… Read the rest of the article here …

A Visit to Where the U.S. Government Keeps Confiscated Animal Parts

I’m taking a departure from my agriculture reporting to showcase an article I wrote on the illegal wildlife trade for Newsweek. In February, Ted Scripps Fellows visited the repository at the National Wildlife Property Repository near Denver, Colorado to learn about trafficking and see up close and personal the many products and dead animals seized by law enforcement in this global trade. Here’s an excerpt from my article:

A rug made out of a lion at the Rocky Mountain Arsenal Wildlife Refuge repository in Colorado.

A rug made out of a lion at the Rocky Mountain Arsenal Wildlife Refuge repository in Colorado.

Where the U.S. Government Keeps Confiscated Animal Parts

By Sena Christian

When visitors to the National Wildlife Property Repository near Denver enter the 16,000-square-foot warehouse and see the full array of dead animals and products kept within, they tend to stop short, open their eyes wide and utter something that suggests shock and awe. “Whoa” seems to be a popular choice.

“I always like to see people’s faces when they turn the corner,” repository supervisor Coleen Schaefer tells a group of visitors on a warm day in February. She’s part of the office of law enforcement for the U.S. Fish and Wildlife Service, which confiscated all of these products from the illegal wildlife trade and brought them to the repository, situated inside the Rocky Mountain Arsenal National Wildlife Refuge.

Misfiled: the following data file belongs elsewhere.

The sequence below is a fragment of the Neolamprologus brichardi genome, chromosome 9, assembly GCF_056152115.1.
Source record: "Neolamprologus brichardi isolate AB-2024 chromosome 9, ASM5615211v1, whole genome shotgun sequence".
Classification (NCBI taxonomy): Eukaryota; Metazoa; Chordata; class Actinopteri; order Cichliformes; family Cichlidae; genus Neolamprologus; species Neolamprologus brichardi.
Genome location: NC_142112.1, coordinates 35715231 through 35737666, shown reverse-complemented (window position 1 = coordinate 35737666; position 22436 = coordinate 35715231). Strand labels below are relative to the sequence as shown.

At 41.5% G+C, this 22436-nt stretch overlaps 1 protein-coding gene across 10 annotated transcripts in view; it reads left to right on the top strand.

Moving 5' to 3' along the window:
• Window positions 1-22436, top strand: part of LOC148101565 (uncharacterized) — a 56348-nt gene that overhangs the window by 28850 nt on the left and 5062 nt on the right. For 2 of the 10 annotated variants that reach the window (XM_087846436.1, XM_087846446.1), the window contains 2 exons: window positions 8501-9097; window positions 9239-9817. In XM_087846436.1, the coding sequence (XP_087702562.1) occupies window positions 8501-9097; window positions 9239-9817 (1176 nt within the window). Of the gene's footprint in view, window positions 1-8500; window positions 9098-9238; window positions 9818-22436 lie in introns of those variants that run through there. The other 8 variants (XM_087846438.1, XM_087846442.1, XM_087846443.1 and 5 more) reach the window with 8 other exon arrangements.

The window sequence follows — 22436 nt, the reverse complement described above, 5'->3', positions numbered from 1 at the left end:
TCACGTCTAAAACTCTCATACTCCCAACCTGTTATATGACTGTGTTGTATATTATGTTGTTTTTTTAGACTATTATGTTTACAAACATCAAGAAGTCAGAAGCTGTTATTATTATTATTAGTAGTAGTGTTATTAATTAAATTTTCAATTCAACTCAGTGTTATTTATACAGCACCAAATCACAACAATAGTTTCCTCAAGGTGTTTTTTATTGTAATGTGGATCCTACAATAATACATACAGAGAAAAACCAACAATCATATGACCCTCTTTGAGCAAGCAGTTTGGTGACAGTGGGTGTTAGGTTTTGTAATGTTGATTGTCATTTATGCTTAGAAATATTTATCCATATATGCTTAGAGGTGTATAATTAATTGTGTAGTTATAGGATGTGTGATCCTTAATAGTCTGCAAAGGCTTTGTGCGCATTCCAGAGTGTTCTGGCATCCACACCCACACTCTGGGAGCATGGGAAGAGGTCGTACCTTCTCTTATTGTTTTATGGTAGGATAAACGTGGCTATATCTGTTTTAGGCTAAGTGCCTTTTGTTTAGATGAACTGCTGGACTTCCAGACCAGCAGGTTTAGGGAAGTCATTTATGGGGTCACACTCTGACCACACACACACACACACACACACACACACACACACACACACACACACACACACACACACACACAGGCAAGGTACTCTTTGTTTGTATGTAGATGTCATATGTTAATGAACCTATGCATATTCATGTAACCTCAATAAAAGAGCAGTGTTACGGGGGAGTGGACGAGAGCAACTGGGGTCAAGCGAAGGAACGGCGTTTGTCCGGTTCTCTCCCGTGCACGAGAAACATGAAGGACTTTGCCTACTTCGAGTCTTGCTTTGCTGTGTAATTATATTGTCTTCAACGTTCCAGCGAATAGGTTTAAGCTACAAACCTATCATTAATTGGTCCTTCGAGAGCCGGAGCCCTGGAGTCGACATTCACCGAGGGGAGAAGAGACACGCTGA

Outside the repository, snowcapped mountains rise up in the distance. Throughout the year, deer, coyotes, burrowing owls, bison and a few hundred other creatures roam the 15,000 acres. Once an Army weapons factory and then a manufacturing plant for pesticides and herbicides, the Rocky Mountain Arsenal underwent a massive environmental cleanup and was designated as a refuge in 1992. The cleanup finished in 2010.

Inside, visitors come face-to-face with more than 1.5 million specimens in the repository—the only one of its kind in the United States. The sheer volume is, Schaefer says, “mind-boggling.” There are palettes of sea-turtle-skin boots, fur coats, taxidermied tigers, exotic birds, coral stolen from the ocean and rows and rows of reptiles from Mexico and South America. There are curios—turtle paperweights, bookends made of zebra feet and footstools crafted from elephant feet. Tiny seahorses packed tightly into plastic bags will never reach their intended destination in Southeast Asia for use as traditional medicine. Shelves stock the heads of tigers and jaguars, their mouths open in a perpetual roar.

Schaefer motions to a small item on a table across from the heads. “Probably the saddest thing is the tiger fetus carved out of its mother, stuffed for someone to put on a shelf,” she says.

… read the rest of the article here …